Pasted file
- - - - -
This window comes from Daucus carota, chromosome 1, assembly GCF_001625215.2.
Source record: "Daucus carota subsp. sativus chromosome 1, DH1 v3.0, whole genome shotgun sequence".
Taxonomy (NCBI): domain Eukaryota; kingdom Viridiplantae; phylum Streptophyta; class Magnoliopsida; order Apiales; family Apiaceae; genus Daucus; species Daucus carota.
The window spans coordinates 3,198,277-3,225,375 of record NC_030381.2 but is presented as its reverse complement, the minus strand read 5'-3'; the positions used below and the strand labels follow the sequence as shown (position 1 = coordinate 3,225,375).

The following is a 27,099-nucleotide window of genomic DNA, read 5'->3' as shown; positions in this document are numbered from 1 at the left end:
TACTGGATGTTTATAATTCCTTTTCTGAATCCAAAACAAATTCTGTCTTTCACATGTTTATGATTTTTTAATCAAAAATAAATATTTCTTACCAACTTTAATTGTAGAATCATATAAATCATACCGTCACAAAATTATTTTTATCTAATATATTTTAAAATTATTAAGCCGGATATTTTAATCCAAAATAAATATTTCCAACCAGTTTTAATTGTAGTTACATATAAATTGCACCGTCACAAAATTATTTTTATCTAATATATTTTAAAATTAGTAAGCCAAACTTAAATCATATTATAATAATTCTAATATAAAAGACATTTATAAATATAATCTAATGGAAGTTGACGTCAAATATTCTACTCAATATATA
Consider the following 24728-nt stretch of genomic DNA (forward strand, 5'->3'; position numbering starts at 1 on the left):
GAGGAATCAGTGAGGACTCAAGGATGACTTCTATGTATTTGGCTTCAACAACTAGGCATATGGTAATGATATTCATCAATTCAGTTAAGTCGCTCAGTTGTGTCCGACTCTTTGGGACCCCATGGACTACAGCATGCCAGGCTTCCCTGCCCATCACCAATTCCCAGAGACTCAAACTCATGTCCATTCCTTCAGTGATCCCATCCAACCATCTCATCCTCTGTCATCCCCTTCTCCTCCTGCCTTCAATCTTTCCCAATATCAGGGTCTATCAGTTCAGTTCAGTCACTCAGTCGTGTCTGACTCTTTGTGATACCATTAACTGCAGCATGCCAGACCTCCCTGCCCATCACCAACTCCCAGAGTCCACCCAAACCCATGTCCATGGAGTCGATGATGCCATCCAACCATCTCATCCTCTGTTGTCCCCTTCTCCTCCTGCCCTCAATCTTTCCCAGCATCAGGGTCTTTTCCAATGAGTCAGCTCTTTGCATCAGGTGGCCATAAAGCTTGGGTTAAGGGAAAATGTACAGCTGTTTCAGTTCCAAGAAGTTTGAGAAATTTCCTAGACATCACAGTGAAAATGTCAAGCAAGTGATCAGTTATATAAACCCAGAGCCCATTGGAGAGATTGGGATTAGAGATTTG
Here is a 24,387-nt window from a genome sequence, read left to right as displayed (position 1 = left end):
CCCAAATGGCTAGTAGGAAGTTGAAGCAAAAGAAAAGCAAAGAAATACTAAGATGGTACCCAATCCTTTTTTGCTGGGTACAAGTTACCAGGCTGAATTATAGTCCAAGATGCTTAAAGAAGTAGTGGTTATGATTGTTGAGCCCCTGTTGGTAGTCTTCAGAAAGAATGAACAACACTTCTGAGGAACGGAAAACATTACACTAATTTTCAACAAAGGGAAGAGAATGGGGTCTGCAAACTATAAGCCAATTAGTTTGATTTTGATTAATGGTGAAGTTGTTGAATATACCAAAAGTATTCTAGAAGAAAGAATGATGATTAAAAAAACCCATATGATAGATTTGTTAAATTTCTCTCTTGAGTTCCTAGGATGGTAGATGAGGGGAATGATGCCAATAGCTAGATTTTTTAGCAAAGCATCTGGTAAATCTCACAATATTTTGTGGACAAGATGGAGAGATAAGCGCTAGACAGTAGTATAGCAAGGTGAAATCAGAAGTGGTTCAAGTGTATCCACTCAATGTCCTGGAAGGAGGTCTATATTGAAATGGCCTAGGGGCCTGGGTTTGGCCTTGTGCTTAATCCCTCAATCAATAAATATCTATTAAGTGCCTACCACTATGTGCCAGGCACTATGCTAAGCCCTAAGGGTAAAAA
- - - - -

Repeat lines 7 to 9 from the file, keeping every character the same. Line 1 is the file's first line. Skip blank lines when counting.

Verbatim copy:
Consider the following 24728-nt stretch of genomic DNA (forward strand, 5'->3'; position numbering starts at 1 on the left):
GAGGAATCAGTGAGGACTCAAGGATGACTTCTATGTATTTGGCTTCAACAACTAGGCATATGGTAATGATATTCATCAATTCAGTTAAGTCGCTCAGTTGTGTCCGACTCTTTGGGACCCCATGGACTACAGCATGCCAGGCTTCCCTGCCCATCACCAATTCCCAGAGACTCAAACTCATGTCCATTCCTTCAGTGATCCCATCCAACCATCTCATCCTCTGTCATCCCCTTCTCCTCCTGCCTTCAATCTTTCCCAATATCAGGGTCTATCAGTTCAGTTCAGTCACTCAGTCGTGTCTGACTCTTTGTGATACCATTAACTGCAGCATGCCAGACCTCCCTGCCCATCACCAACTCCCAGAGTCCACCCAAACCCATGTCCATGGAGTCGATGATGCCATCCAACCATCTCATCCTCTGTTGTCCCCTTCTCCTCCTGCCCTCAATCTTTCCCAGCATCAGGGTCTTTTCCAATGAGTCAGCTCTTTGCATCAGGTGGCCATAAAGCTTGGGTTAAGGGAAAATGTACAGCTGTTTCAGTTCCAAGAAGTTTGAGAAATTTCCTAGACATCACAGTGAAAATGTCAAGCAAGTGATCAGTTATATAAACCCAGAGCCCATTGGAGAGATTGGGATTAGAGATTTG
Here is a 24,387-nt window from a genome sequence, read left to right as displayed (position 1 = left end):